15 Historical Monarchs Whose Reigns Were So Short They Barely Even Counted
Queen Elizabeth II became the world's longest-reigning monarch in 2016, and her multi-decade tenure stands in contrast to many rulers who weren't as lucky. Kings, queens, and even emperors come and go, but who was the shortest reigning monarch in history?
Many short-lived kings and queens ruled for periods of time ranging from a few months to just a few minutes. Some of them never got a proper coronation - like Lady Jane Grey, whose nine-day rule of England made her the shortest reigning British monarch - while others had reigns that were so short they were disputed or deemed illegitimate.
Regardless of the legitimacy of their reigns, however, all of the people on this list were the highest-ranking heads of state in their kingdoms for a brief window of time. Their reigns were shortened by everything from assassination and intrigue to democratic movements that sought to curb the authority of unelected leaders.
- Photo: Unknown / Wikimedia Commons / Public Domain
With the execution of Louis XVI in 1793, the French Revolution brought down France's centuries-old monarchy - but only for a little while. By 1814, some of Louis XVI's relatives had reestablished the monarchy.
However, in 1830, France was in the throes of yet another revolution. The reigning King Charles X stepped aside in favor of his son Louis. King Louis XIX's reign was the shortest in history, lasting only 20 minutes. Like his father before him, Louis also abdicated.
Louis's fleeting kingship enabled his wife to be a 20-minute queen. Marie Thérèse was the daughter of executed royals King Louis XVI and Marie Antoinette.
- Age: Dec. at 68 (1775-1844)
- Birthplace: Palace of Versailles, Versailles, France
- Photo: Charles Leander Weed / Wikimedia Commons / Public Domain
Victoria Kamamalu: A Few Hours, Unofficially
Though Queen Liliuokalani was officially the Kingdom of Hawaii's first and last queen, another woman briefly ruled. For a brief window of time, Victoria Kamāmalu was the highest-ranking person in Hawaii.
Victoria Kamāmalu served as the "Kuhina Nui," or co-regent, to her brother King Kamehameha IV. When he passed in 1863, her position as Kuhina Nui made her a de facto monarch - but only long enough to proclaim an official successor. She quickly appointed her other brother as king that same day.
The new king wasted no time consolidating his power and dissolved the position of Kuhina Nui.
- Age: Dec. at 27 (1838-1866)
- Birthplace: Honolulu, Hawaii
- Photo: Central News / Wikimedia Commons / Public domain
On March 15, 1917, Nicholas II was forced to abdicate the imperial throne of Russia. Technically, he wasn't the last Romanov (Russia's ruling dynasty for more than three centuries) to hold power, as he abdicated in favor of his younger brother, Grand Duke Michael Alexandrovich.
Michael was clear that he did not really want to be in a position of power in the midst of the Russian Revolution. The day after his brother's abdication, Michael issued a statement:
A heavy burden had been laid upon me by the will of my brother, who in a time of unexampled strife and popular tumult has transferred to me the imperial throne of Russia. Sharing with the people the thought that the good of the country should stand before everything else, I have firmly decided that I will accept power only if that is the will of our great people, who must by universal suffrage elect their representatives to the Constituent Assembly.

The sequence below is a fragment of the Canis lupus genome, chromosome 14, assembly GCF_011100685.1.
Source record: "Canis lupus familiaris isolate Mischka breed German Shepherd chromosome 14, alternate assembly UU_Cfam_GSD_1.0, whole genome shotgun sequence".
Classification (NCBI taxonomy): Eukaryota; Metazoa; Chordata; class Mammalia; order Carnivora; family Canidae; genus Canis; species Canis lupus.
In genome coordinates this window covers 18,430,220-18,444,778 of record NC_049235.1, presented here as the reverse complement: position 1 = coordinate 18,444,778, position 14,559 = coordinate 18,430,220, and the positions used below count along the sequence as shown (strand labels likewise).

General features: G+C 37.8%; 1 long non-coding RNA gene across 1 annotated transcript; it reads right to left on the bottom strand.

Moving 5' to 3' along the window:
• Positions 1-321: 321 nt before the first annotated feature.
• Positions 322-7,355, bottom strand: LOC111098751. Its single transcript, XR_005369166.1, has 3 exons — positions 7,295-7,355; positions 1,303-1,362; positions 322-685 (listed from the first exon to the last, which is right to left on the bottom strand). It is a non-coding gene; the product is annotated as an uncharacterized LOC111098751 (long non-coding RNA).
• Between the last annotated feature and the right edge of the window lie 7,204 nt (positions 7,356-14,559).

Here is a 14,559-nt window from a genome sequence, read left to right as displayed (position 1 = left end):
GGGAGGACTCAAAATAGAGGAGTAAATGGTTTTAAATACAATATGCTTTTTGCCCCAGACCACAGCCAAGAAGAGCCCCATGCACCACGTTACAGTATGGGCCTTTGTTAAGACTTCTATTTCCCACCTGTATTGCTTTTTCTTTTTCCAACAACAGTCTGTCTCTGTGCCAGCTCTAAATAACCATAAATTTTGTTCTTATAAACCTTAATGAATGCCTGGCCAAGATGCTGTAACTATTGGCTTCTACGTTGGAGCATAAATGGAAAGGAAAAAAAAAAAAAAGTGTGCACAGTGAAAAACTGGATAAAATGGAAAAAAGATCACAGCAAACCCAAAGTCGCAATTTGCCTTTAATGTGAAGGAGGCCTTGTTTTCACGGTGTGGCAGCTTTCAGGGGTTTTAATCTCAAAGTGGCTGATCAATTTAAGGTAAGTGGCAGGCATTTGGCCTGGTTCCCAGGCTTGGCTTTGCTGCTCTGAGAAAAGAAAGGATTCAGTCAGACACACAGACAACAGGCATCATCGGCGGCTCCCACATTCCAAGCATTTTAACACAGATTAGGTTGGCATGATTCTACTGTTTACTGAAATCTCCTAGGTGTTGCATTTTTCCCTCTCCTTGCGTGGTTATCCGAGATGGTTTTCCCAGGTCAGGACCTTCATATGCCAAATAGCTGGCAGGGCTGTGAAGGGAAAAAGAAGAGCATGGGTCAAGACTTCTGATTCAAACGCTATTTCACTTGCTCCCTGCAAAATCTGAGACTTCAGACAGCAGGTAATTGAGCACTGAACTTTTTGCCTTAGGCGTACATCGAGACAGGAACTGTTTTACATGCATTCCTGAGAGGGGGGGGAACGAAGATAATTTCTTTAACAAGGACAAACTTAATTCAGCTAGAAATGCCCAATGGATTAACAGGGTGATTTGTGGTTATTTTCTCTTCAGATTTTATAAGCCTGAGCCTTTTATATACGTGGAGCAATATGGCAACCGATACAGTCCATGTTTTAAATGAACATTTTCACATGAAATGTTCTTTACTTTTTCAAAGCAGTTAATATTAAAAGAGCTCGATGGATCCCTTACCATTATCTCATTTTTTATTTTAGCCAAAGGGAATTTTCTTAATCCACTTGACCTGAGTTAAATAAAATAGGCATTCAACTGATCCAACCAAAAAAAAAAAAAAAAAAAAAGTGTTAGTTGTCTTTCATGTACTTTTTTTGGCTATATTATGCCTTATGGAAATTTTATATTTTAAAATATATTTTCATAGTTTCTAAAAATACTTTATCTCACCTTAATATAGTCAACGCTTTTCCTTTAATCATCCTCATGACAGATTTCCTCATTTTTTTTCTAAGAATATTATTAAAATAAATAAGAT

Seeing the writing on the wall for the imperial monarchy, Michael essentially gave up the throne. He was eventually detained and, like so many members of his family, executed.
- Age: Dec. at 39 (1878-1918)
- Birthplace: Nevsky Prospect, Russia
- Photo: Basilio / Wikimedia Commons / Public Domain
King Sigeric: Seven Days
The Visigoths posed a threat to the Roman Empire in its final centuries. Sigeric assumed the Visigothic kingship after the previous king, Athaulf, was assassinated. Wasting no time, Sigeric saw to it that his predecessor's family was similarly executed.
The fate that he brought on Athaulf's children befell Sigeric as well, and he was slain after ruling for only a week.
- Photo: Unknown / Wikimedia Commons / Public Domain
In 1830, revolution once again gripped France. The reigning monarch, King Charles X, and his heir, Louis, both abdicated within 20 minutes of one another. Their 10-year-old relative - Charles's grandson and Louis's nephew - thus became Henri V. But after only a week between August 2nd and 9th, his cousin Louis Philippe was instead proclaimed king. Henri fled into exile.
Whether or not Henri V was a legitimate King of France remains an open question. Though he was more or less a pretender to the French throne, his supporters believed he was the one true Bourbon king.
- Age: Dec. at 62 (1820-1883)
- Birthplace: Tuileries Palace, Paris, France
In 1553, Lady Jane Grey - a Protestant teenage noblewoman - was propped up as Queen of England in a bid to prevent the Catholic Princess Mary - Henry VIII's oldest surviving child - from taking the throne.
Lady Jane was pushed into a royal role she didn't want, but she didn't have long to regret it. After what is the shortest reign in English history - she was queen for just nine days - Jane was imprisoned and eventually executed.
Mary took the throne and reigned until her passing in 1558.
- Age: Dec. at 17 (1537-1554)
- Birthplace: Leicestershire, United Kingdom